Your phone TMs GPS could get you in trouble with the law
Sun, 17 Aug 2014 13:00:00 GMT —
A GPS app on your phone can make finding a new destination easy, but you can be pulled over and ticketed if you use it while driving.
"If you pick it up and look at it, it's distracted driving. I mean, it's a distraction no matter what. Now is it totally illegal? No! I mean you're not typing into it, but you're looking at that phone," Quincy Police Department Sgt. Shannon Pilkington said.
Pilkington said it could cost you big, if you are caught typing on it while driving.
"For the texting while driving or using GPS would be a $120 in the state of Illinois," Pilkington said.
He said the law states your cell phone must be placed on a specific area in your car.
"There is a statute in Illinois that you can't have your vision obstructed on your windshield, such as a cracked windshield or large objects hanging from your rear-view mirror," Pilkington said.
You have a few options when it comes to following the law.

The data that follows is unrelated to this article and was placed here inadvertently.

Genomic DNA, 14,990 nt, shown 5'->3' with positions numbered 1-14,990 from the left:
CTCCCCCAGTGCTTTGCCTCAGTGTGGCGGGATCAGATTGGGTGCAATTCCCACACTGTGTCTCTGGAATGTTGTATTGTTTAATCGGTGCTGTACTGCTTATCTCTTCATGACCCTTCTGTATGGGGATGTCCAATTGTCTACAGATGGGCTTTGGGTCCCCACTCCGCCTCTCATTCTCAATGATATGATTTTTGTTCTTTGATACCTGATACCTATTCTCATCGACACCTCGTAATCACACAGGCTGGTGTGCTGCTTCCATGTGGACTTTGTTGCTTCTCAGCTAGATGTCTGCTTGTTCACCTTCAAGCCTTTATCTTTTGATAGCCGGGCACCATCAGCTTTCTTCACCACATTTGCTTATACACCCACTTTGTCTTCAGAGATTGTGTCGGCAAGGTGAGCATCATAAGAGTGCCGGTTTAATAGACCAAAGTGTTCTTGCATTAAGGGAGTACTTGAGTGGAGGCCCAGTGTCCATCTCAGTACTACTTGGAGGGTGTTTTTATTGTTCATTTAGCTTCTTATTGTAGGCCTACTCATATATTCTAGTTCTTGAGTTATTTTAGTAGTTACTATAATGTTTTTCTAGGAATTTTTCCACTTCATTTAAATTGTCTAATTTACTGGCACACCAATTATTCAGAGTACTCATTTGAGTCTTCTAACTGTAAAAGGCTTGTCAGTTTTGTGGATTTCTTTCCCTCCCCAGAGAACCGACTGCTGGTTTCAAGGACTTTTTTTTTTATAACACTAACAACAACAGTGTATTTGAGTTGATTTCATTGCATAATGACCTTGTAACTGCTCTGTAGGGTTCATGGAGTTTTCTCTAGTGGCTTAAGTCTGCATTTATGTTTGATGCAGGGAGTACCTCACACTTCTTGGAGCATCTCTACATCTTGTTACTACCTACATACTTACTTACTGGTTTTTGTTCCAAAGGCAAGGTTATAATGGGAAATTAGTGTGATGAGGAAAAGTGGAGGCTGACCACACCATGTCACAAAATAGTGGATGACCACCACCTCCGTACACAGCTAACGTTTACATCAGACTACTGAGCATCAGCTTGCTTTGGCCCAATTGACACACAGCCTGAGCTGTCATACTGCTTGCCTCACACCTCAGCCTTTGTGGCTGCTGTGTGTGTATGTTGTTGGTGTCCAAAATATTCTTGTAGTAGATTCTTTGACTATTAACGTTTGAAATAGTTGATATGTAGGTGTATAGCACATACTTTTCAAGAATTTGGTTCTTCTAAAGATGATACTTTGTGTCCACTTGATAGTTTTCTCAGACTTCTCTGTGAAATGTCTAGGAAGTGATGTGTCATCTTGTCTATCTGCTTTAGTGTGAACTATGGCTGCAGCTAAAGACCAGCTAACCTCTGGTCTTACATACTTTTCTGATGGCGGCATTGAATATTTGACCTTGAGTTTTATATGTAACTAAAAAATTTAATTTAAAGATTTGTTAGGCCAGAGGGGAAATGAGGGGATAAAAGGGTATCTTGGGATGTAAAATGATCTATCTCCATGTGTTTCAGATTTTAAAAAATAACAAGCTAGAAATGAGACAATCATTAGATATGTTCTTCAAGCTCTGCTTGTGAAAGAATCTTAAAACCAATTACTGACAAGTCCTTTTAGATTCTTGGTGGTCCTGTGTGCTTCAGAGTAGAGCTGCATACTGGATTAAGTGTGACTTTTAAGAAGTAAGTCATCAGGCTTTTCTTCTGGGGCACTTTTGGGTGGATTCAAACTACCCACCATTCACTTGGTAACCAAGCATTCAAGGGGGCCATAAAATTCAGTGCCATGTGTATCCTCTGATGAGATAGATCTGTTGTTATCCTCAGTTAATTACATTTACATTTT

You can buy a mount for your dash or a suction cup mount for your windshield.
But doesn't that violate the obstructed windshield rule?
"But if the judicial system and the law is that you can't have one of those suctioned cupped on there, then that kind of needs to be put out there; instead of just pulling people over, Keller said.
Nathan Keller of Quincy's Armadillon Audio sells a lot of GPS mounts and systems to customers.
"They either come in, and you know, it's "Hey I got a ticket" or "I just want to be safer about being on the road". So they'll come in. They'll get an aftermarket GPS," Keller said.
He believes there should be better guidelines for where you can place a mount.
"The technology is always kind of out-running the law with so many things, Keller said. That a phone can do it, it's just becoming the everything device."
Sergeant Pilkington said if you're pulled over for typing on your phone, it's text book procedure - you broke the law.
"We just want to decrease the amount of accidents that we have," Pilkington said.
Pilkington said just under a quarter of crashes in the city are rear-end accidents.
He also said some of those are caused by people typing on their phone's GPS while driving.